A comparison study of low trauma disclosure participants and their partners

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dc.contributor.author Summers, Kali en_US
dc.date.accessioned 2015-08-13T21:13:21Z
dc.date.available 2015-08-13T21:13:21Z
dc.date.issued 2015-08-01 en_US
dc.identifier.uri http://hdl.handle.net/2097/20370
dc.description.abstract Traumatic events affect not only the primary trauma survivor, but also secondary trauma survivors (e.g., spouses, children). Intimate partner relationships provide unique conditions for examining how the interpersonal and/or systemic impact of trauma exposure and post-trauma responses can impact both the primary and secondary trauma survivors, and the interpersonal dynamics of the couple. Preliminary work has indicated that the extent of trauma disclosure may serve as a buffering effect for relationship adjustment for those below the clinical threshold for PTSD (Monk & Nelson Goff, 2014). Researchers also have found that relationships can suffer effects in direct correlation to trauma disclosure (Creech, Benzer, Liebsack, Proctor, & Taft, 2013; Nelson Goff et al., 2006). The current study explored qualitative and quantitative data from low trauma disclosure individuals (n = 15) and their partners. The Couple Adaptation to Traumatic Stress Model (Nelson Goff & Smith, 2005; Oseland, Gallus, & Nelson Goff, in press) was used to provide the framework for understanding the experiences of low trauma disclosure to spouses in a sample of Army soldiers and their spouses. The low trauma disclosure group reported some positive and negative themes related to relationship functioning. The mixed trauma disclosure partners (n = 7) reported primarily negative themes related to relationship functioning, as well as the positive theme of increased communication. The high trauma disclosure partners (n = 4) reported all positive themes related to relationship functioning. Contrary to the original hypothesis, the results indicated mixed trauma disclosure partners seemed to be functioning at lower levels than the low or high trauma disclosure partners A quantitative analysis demonstrated a number of trends throughout the disclosure groups. The low trauma disclosure group reported scores between the mixed and high trauma disclosure groups for all measures. The mixed trauma disclosure group overall reported the highest PTSD scores and lowest couple adjustment scores, despite experiencing the lowest number of traumatic events and general trauma symptoms. The high trauma disclosure group reported the highest couple adjustment scores, despite experiencing the highest number of traumatic events, trauma symptoms, and lowest PTSD scores. Implications for practice and future research also are described. en_US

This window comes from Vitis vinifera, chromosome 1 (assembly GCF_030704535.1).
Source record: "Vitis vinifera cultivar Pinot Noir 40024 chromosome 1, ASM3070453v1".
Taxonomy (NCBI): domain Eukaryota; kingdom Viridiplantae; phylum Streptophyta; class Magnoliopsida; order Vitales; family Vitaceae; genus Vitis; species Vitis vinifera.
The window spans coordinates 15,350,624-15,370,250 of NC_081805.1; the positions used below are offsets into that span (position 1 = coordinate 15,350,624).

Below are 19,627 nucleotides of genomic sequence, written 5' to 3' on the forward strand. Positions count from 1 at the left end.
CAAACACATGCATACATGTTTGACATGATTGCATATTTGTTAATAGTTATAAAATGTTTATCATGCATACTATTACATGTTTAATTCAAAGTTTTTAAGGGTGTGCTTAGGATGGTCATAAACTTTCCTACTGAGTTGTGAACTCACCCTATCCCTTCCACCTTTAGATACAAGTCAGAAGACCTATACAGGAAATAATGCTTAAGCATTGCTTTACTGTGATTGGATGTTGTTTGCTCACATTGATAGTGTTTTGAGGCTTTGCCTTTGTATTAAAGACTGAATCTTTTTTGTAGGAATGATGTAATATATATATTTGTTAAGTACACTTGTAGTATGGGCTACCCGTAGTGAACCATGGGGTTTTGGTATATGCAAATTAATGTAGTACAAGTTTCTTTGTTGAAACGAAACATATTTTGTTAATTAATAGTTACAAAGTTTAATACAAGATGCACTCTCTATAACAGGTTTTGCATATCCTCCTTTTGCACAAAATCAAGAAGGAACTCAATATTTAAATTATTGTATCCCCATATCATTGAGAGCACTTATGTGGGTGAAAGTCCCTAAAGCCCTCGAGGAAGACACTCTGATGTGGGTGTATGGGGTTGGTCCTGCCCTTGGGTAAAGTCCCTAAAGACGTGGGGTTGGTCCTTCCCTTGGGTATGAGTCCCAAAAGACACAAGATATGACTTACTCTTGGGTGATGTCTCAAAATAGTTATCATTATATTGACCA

dc.language.iso en_US en_US
dc.publisher Kansas State University en
dc.subject trauma en_US
dc.subject traumatic stress en_US
dc.subject military en_US
dc.subject couples en_US
dc.subject post traumatic stress disorder en_US
dc.subject mixed-methods en_US
dc.title A comparison study of low trauma disclosure participants and their partners en_US
dc.type Thesis en_US
dc.description.degree Master of Science en_US
dc.description.level Masters en_US
dc.description.department School of Family Studies and Human Services en_US
dc.description.advisor Briana S. Nelson Goff en_US
dc.subject.umi Communication (0459) en_US
dc.subject.umi Individual & Family Studies (0628) en_US
dc.subject.umi Mental Health (0347) en_US
dc.subject.umi Military Studies (0750) en_US
dc.subject.umi Social Research (0344) en_US
dc.date.published 2015 en_US
dc.date.graduationmonth August en_US


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